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Focus on Global Retailing

BY CSA STAFF

More than one-third of the world’s 250 largest retailers suffered a decline in sales in fiscal 2009 (encompasses June 2009 through June 2010), according to the Global Powers of Retailing 2011 report, whose results were revealed at the National Retail Federation’s Annual Convention & Expo in New York City. The annual report, from Deloitte Touche Tohmatsu Limited, identifies the largest 250 retailers around the world, provides an outlook for the global economy and an analysis of market capitalization in the retail industry.

The aggregate sales of the Top 250 totaled $3.76 trillion in fiscal 2009, down from $3.82 trillion in 2008, giving them a 25% share of global retail sales ($15 trillion).

“Those figures signify how important retail activity is its significant can’t be overstated,” said Richard Hyman, strategic advisor, consumer business, Deloitte, in a presentation at the NRF show.

Hyman noted that the 250 largest retailers in the world have been losing share of total retail sales since 2003, when they garnered 27.4% of total global sales.

“These retailers have massive scale advantages but they are losing share,” he said. “It appears scale may be a bit less important going forward. Retailers who relied on superior scale for their competitive advantage may have to think about adding a few more ingredients to their strategic armor.”

The world’s 10 largest retailers, led by Wal-Mart Stores, saw their share of total Top 250 sales slip in fiscal 2009, and their composite sales growth was stagnant at 0.2%.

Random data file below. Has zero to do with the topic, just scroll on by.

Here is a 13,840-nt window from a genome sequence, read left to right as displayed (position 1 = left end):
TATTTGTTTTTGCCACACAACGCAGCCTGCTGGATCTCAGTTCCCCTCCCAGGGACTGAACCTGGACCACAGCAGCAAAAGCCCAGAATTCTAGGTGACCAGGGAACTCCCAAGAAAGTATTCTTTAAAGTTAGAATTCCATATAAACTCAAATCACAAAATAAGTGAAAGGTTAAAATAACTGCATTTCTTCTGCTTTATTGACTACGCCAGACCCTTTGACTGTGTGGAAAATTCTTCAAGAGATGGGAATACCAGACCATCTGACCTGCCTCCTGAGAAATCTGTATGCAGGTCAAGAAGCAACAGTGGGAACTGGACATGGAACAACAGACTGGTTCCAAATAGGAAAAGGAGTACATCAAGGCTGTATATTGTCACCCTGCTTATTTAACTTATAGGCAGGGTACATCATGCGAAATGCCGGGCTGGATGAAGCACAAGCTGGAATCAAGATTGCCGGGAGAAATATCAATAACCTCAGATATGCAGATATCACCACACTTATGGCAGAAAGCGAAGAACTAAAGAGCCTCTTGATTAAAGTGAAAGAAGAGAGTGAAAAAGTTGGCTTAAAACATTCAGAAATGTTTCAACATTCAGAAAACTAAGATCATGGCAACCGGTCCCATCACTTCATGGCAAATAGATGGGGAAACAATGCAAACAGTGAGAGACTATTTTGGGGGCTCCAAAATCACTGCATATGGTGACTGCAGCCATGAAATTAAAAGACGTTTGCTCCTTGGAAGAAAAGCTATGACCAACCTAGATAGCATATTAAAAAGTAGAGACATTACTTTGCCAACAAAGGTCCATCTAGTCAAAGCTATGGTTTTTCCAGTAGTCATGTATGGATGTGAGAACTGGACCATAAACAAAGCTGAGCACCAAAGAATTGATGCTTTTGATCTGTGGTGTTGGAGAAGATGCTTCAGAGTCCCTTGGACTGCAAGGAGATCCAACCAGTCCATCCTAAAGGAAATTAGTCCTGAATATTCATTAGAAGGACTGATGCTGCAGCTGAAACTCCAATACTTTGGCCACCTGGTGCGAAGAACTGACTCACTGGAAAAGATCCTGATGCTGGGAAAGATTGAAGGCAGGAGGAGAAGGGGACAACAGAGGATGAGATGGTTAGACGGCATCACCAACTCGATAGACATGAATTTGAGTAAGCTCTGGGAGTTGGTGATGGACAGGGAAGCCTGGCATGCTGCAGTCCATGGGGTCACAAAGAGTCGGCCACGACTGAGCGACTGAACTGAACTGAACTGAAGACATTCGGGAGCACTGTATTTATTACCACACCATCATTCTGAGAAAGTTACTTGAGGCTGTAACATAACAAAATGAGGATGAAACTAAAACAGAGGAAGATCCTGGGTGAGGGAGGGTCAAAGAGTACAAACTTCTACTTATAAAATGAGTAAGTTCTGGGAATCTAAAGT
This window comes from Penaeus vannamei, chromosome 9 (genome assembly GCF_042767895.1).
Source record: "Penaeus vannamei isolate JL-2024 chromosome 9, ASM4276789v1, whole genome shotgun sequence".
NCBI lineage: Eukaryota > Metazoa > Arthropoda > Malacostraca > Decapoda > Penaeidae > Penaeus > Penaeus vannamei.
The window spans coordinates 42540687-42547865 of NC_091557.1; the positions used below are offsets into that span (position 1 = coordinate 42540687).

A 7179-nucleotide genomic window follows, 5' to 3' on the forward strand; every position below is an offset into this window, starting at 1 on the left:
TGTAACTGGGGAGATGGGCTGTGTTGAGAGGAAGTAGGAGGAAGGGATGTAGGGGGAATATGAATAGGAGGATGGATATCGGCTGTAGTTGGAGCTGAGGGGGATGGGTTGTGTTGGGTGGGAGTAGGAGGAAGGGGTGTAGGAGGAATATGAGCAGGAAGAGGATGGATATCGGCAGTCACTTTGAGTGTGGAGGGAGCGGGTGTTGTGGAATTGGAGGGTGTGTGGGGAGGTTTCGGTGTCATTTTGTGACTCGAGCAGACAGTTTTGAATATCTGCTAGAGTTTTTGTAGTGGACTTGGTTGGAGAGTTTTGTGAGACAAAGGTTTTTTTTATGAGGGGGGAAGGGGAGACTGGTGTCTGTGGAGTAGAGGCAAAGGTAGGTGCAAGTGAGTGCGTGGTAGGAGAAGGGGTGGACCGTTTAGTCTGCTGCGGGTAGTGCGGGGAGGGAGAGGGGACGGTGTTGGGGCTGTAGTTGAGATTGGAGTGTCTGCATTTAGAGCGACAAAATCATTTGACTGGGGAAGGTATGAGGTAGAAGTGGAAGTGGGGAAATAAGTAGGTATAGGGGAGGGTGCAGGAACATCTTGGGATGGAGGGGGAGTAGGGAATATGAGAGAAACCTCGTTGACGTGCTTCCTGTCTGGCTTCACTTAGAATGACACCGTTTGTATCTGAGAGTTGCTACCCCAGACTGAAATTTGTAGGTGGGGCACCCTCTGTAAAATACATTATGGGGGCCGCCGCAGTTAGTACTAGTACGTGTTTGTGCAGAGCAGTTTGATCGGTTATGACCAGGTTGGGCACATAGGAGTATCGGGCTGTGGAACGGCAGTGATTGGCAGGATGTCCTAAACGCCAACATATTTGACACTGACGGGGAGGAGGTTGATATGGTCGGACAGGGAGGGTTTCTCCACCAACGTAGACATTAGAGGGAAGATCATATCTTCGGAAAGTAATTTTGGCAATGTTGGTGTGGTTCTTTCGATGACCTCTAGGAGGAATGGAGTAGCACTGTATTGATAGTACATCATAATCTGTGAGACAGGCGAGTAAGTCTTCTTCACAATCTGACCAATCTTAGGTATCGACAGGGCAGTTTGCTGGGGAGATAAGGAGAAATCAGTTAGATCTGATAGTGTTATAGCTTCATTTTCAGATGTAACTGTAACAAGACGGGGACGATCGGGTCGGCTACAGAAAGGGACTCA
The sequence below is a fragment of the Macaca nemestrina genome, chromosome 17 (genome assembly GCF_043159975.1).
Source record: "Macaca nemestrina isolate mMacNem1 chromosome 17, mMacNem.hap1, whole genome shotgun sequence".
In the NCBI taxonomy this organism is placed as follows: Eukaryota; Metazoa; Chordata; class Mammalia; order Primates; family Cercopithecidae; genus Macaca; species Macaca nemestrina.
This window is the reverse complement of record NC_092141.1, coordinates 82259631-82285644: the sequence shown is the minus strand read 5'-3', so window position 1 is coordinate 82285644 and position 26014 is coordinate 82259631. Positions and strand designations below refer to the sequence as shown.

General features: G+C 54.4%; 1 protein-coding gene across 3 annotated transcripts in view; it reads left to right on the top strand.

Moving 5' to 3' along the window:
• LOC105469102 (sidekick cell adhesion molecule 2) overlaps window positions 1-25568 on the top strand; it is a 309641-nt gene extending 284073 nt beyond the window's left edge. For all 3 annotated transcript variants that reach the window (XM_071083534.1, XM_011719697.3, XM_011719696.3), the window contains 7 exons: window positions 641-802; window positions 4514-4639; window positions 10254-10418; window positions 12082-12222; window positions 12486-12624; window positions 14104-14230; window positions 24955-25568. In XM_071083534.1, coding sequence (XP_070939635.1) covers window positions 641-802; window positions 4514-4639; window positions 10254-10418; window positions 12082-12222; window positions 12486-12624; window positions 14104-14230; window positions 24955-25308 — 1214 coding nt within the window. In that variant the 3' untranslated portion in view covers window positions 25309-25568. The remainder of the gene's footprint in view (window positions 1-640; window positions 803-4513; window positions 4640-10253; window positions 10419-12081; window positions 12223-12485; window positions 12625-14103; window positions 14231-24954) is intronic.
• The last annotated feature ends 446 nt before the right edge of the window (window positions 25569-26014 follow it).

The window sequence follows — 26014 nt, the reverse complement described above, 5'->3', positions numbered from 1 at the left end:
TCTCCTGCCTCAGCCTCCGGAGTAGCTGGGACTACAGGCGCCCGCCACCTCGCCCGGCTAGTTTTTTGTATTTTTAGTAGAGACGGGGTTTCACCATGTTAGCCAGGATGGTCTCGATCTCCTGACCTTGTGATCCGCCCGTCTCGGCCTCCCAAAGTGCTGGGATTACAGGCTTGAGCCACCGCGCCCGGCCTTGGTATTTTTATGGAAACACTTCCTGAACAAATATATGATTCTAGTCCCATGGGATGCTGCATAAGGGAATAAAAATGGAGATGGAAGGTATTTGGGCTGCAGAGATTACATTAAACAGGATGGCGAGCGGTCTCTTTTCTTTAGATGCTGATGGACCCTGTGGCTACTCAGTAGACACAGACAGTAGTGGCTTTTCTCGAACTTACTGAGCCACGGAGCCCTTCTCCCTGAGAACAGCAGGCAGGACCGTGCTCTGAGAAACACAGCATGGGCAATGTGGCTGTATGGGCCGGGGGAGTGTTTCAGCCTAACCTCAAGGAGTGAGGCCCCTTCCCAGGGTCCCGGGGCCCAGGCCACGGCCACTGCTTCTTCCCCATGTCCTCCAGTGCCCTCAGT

“The top 10 fared less well than the total group of 250,” Hyman said.

But while sales for the global power players were down, profitability showed a marked improvement in fiscal 2009 as retailers tightened their belts.

“Costs have been very well managed, which has improved margins,” Hyman explained. “In fact, the Top 250 composite net profit margin rose to 3.1% in 2009 from 2.4% in 2008. But continuing to keep a lid on costs going forward will be a major challenge for retailers.”

The report also included analysis of the Q ratio of publicly traded companies on the Top 250 list. The Q ratio is the ration of a publicly traded company’s market capitalization to the value of its tangible assets. The higher the Q ration, the greater the share of a company’s value that stems from such intangibles. The composite Q ratio for the Top 250 retailers is 1.144 by comparison, Swedish fast-fashion retailer Hennes & Mauritz (H&M) had the highest Q ratio in fiscal 2009, with a 7.852 score, followed by Turkish discounter BIM (7.475); Coach (6.803); Amazon (5.760); and Apple/Apple Stores (5.362).

“It’s a tremendous testament to the strength of these retailers that they have received such a high rating in this added value metric,” Hyman said.

Future Growth: Hyman noted that retail consultancy Planet Retail has forecast sales growth of $6 trillion during 2011 to 2014, with the majority — 66.2% — of the growth coming from developing/emerging markets.

“The growth in developed markets has peaked,” Hyman explained. “There are too many retail mouths to feed, and too much capacity in most developed markets, which has led to a lower returns from floor space. The global prize is in developing markets.”

Hyman said that solid and effective local partnerships are key to doing well globally.

“Local knowledge and local credentials are increasing important,” he added.

Top 10 Global Retailers

The composition of the Top 10 retailers in the world remained the same in fiscal 2009 as it did the previous year, according to the Global Powers of Retailing 2011. However, sales declined for four of the chains: Carrefour S.A., Metro AG, Costco Wholesale Corp. and The Home Depot.